Vibration analysis: save time, money and your reputation

Paul Boughton

Dr Steve Lacey describes how the operational testing of wind turbine gearboxes can help to identify potential gear- or bearing-related problems prior to installation, saving the customer time, money and their reputation.

Vibration-based condition monitoring (CM) is a well-established technique for monitoring the mechanical condition of the wind turbine drive train (i.e. rotor, gearbox and generator). CM tools are commonly used for the early detection of faults and failures in order to minimise downtime and maximise productivity.

In the case of wind turbines, vibration monitoring can be used to assess the condition of drive train components prior to installing these on the wind turbine.

Rolling element bearings are manufactured to high accuracy and great care is taken over the geometrical accuracy, form and surface finish of the rolling surfaces. It is therefore important that all associated bearing components such as shafts, housings and spacers are all manufactured to high standards. In addition, assembling the bearings and associated components in a clean, controlled environment using the correct tools is critical. Failure to do so can seriously compromise the performance and reliability of the bearing in service.

Assembly of large gearboxes is a skilled task and so it is not uncommon to find that some damage has been introduced to the bearing rolling surfaces during the assembly process. While it is easy to introduce damage, detecting it is almost impossible without conducting some form of operational test.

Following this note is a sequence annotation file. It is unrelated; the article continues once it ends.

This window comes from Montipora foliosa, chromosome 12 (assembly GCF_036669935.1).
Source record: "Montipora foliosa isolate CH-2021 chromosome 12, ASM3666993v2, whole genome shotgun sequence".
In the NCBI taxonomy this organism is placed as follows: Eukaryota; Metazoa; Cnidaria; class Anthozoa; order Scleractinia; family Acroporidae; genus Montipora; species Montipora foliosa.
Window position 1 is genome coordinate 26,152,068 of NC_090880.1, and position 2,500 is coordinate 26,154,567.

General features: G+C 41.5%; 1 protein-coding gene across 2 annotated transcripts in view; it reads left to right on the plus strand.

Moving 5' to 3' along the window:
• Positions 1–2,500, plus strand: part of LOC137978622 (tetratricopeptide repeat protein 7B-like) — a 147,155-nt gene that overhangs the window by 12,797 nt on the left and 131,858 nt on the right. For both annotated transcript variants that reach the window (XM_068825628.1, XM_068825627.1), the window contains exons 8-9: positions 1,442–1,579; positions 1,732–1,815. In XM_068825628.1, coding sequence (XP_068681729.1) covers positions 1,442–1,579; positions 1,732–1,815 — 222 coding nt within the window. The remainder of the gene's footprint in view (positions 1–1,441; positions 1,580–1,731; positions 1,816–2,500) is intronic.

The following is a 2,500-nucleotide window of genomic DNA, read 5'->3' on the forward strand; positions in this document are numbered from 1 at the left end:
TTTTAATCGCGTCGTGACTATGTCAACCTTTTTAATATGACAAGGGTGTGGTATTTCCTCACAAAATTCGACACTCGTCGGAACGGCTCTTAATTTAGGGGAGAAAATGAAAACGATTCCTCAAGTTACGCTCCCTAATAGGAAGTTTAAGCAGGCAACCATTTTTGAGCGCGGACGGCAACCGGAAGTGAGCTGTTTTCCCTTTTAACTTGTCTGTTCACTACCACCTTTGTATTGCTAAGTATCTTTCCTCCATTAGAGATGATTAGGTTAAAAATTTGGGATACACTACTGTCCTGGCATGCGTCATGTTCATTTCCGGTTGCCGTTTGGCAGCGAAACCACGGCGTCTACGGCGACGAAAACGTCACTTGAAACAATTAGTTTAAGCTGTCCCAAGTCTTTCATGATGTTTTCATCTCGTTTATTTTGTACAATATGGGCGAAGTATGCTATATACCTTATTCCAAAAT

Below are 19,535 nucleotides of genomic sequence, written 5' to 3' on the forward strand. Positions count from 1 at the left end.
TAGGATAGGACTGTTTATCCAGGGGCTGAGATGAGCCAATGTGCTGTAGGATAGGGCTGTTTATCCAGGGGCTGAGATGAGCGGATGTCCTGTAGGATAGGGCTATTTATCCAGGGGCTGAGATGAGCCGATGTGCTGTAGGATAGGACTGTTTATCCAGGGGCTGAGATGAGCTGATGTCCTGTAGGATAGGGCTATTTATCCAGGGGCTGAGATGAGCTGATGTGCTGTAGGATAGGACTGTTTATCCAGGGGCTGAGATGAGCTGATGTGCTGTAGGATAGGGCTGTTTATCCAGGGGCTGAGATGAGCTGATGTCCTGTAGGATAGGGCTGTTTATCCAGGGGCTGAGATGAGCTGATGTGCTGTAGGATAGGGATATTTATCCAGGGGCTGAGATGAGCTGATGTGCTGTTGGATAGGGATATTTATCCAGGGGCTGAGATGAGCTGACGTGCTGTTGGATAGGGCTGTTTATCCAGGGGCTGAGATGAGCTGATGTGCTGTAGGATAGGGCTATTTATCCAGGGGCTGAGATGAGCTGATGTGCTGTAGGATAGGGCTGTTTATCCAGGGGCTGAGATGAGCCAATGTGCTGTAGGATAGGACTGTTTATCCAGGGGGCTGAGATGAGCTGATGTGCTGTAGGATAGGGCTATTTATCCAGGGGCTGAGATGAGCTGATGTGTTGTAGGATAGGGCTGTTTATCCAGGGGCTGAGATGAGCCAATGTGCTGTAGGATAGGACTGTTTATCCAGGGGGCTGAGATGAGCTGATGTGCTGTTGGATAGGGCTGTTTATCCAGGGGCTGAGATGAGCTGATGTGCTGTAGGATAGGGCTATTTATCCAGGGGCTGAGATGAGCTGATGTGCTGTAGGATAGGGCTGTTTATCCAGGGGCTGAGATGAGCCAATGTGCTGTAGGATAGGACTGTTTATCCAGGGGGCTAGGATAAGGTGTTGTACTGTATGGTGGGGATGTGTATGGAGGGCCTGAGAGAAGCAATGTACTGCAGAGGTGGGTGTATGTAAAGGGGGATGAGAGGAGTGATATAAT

Operational tests typically involve running the gearbox on a purpose-built test stand under a range of operating conditions. In some cases, only operating temperatures may be measured in order to quality assure the gearbox, but often this is not sufficient and any damage to the bearing rolling surfaces may go undetected.

Vibration measurements obtained from various positions on the gearbox (eg, input shaft, intermediate shaft and output shaft) are often the best approach in enabling any damage to the bearings or gears to be detected.

Case study

In a recent operational test of a wind turbine gearbox, a 1.2MW gearbox was run at 1,500rpm on a purpose-built test stand under a range of operating conditions. Vibration measurements were taken at various positions on the gearbox housing.

The vibration spectrum obtained from the housing close to the high speed shaft (HSS). The calculated BPFI (Ball Pass Frequency of the Inner ring) for the type NU228 cylindrical roller bearing on the HSS was 271.26Hz and present in the spectrum is a large amplitude vibration at 270.64Hz, which matches very closely with the calculated frequency. Either side of the vibration at 270.64Hz are a few sidebands at shaft rotational speed (fs=25Hz).

In the envelope spectrum, the BPFI is also evident at 272.50Hz, along with the third harmonic (817.52Hz). This indicates that some damage may be present on the inner ring raceway and the absence of any significant harmonics of BPFI suggests that the damage is fairly localised. This is further supported by the impulsive nature of the time signal that shows impulses at the output rotational speed (40ms, 25Hz).

As a result of these tests, the gearbox was stripped down and examined. A localised fault was discovered on the inner ring raceway of the type NU228 cylindrical roller bearing. This damage occurred during the assembly process ­ the most likely cause being misalignment between the inner ring and outer ring/rollers as the inner ring-shaft and outer ring-housing were aligned and assembled together.